We propose hypothesis for anatomical deviation of vomer and pre-maxillary complex:

  1. Foetal ventilatory dynamics has a major role to play in facial growth and its morphological changes.[6] First breathing movement start at 10 weeks of gestation and the foetus starts inhaling amniotic fluid through the nostril at 4 months. The foetus actually inhales as twice as the mother swallows.[13],[14] Amniotic fluid is incompressible and has a very high density as compared to air.[7] At 18–20 weeks, foetal breathing is superficial, regular and paradoxical. This continuous to-and-fro movement of amniotic fluid corresponding to inspiration and expiration fifty times a minute provides a significant stimulus for morphogenesis. The breathing is dominant in right nostril more than left nostril as explained by lateralisation in brain. As per Yogic sciences, nostril side changes every 90 min, there is one side is predominant [15] in every individual according to the type of hemisphere dominance. As per the literature,[16],[17] right side movements (muscle action) will be dominant in foetus. Asymmetric brain development and behaviour in two hemispheres may be the reason for the right side dominance breathing. The differential movement of amniotic fluid with right-side dominance of breathing leads to flexing of vomer towards left side. There is also rotation of PMX leading to superior into the left nostril to give way for amniotic fluid flow during foetal breathing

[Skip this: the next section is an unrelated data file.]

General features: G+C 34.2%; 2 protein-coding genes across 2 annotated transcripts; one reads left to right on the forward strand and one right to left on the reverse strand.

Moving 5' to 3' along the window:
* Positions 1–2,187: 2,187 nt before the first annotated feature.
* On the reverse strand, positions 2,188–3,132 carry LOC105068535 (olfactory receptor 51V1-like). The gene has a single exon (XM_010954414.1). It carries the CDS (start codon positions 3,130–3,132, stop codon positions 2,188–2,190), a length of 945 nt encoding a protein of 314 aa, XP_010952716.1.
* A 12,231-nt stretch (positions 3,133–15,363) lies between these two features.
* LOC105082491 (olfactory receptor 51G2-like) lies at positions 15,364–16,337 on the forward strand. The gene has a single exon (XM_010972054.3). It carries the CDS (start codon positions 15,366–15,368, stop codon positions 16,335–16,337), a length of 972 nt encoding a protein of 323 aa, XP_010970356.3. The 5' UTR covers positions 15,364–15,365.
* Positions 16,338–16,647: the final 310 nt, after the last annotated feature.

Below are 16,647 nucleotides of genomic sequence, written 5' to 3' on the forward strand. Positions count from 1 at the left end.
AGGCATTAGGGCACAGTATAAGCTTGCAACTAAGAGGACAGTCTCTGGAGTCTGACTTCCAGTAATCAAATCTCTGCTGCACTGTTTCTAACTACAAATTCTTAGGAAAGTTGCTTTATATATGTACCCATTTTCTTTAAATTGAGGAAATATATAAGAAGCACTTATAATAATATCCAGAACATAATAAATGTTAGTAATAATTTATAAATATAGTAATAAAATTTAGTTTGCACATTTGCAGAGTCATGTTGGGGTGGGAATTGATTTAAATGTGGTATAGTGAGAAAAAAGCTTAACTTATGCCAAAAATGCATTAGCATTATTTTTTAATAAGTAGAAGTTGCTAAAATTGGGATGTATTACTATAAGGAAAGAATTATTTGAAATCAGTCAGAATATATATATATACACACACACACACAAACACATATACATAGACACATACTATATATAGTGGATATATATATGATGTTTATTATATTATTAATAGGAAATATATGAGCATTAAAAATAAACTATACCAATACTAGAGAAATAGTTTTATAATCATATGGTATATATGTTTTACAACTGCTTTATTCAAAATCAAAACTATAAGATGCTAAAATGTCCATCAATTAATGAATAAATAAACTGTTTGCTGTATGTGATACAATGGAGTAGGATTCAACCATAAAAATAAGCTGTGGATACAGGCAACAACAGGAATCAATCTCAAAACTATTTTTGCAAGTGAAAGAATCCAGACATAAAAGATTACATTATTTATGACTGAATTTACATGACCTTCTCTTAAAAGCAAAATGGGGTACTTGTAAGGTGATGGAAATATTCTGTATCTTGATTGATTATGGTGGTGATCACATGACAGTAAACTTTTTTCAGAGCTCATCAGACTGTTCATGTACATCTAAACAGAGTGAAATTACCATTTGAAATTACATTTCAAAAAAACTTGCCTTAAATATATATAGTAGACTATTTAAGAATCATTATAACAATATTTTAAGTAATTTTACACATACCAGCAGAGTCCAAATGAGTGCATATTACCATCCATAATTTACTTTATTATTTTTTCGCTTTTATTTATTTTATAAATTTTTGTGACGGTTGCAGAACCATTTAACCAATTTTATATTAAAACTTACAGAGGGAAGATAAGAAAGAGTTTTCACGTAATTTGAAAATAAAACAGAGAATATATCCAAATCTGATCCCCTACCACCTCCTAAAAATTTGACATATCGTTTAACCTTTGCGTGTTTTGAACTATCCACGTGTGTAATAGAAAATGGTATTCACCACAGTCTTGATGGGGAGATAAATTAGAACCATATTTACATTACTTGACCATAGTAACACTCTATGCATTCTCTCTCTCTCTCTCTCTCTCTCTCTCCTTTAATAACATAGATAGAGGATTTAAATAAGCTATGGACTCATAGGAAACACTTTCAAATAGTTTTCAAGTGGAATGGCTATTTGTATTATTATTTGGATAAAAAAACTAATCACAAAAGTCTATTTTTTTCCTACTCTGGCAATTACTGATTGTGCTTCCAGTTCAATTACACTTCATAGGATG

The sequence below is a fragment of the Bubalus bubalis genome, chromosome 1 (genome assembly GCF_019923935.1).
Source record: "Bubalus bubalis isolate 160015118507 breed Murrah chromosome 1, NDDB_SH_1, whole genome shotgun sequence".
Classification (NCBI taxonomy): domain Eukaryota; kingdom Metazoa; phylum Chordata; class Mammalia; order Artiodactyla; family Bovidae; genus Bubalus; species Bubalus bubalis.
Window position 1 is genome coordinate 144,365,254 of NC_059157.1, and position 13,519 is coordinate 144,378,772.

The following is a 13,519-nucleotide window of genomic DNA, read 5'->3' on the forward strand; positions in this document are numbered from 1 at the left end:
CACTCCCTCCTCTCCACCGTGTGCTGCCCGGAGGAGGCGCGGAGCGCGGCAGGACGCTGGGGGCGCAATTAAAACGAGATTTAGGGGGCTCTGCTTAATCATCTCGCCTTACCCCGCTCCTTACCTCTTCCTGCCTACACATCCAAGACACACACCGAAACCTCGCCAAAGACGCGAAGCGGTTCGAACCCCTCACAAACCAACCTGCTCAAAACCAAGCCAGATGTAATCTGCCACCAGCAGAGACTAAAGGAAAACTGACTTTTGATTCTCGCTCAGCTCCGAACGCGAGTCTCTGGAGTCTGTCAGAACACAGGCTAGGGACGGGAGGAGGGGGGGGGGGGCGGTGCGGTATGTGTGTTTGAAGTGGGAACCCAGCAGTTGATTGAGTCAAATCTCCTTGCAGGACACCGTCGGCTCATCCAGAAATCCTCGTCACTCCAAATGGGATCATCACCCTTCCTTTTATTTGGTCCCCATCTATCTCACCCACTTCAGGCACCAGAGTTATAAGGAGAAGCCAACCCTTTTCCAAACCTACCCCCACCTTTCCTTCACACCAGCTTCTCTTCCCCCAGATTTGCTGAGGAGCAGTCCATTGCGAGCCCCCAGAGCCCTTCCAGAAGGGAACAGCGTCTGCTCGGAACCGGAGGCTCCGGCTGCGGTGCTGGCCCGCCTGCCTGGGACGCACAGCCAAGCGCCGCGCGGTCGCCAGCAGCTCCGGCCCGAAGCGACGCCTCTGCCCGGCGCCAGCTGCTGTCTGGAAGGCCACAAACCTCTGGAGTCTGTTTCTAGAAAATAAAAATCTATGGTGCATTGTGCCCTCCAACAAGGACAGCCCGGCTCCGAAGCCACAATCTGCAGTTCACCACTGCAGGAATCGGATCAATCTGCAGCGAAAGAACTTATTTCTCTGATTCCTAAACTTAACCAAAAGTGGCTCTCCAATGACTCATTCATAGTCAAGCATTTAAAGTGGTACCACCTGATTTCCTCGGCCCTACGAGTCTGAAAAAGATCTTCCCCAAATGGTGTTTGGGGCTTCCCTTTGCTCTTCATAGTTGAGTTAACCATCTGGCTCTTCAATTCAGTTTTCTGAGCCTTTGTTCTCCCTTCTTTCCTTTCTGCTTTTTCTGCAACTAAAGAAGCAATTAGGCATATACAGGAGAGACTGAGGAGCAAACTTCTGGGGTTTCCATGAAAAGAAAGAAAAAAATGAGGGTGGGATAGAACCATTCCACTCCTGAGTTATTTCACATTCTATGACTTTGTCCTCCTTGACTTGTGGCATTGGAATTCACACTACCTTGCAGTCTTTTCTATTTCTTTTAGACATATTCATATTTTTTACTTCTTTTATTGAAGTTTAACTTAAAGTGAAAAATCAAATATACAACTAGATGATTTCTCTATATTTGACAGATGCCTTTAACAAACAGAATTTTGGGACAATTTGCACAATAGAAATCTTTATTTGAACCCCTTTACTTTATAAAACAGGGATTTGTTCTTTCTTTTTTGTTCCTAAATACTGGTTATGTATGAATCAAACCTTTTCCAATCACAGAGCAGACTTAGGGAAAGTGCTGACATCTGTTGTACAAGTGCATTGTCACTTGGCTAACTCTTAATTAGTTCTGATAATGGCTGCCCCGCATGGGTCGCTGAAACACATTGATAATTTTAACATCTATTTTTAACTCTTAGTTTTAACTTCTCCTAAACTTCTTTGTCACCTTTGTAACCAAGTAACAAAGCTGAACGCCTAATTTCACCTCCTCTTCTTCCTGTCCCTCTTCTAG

2. By around 22 weeks of gestation, the left cerebral hemisphere compared to the right is significantly larger in both male and female foetuses, so the right side of the foetal face would show more movement.[18] Difference in muscular dynamics leading to more lateral pull on the right maxillary segment as compared to the left lateral segment resulting in an apparent deviation of vomer towards the left side. This early lateralisation is also responsible for the right-handedness of the individual as two-third of the population is right-side dominant [19]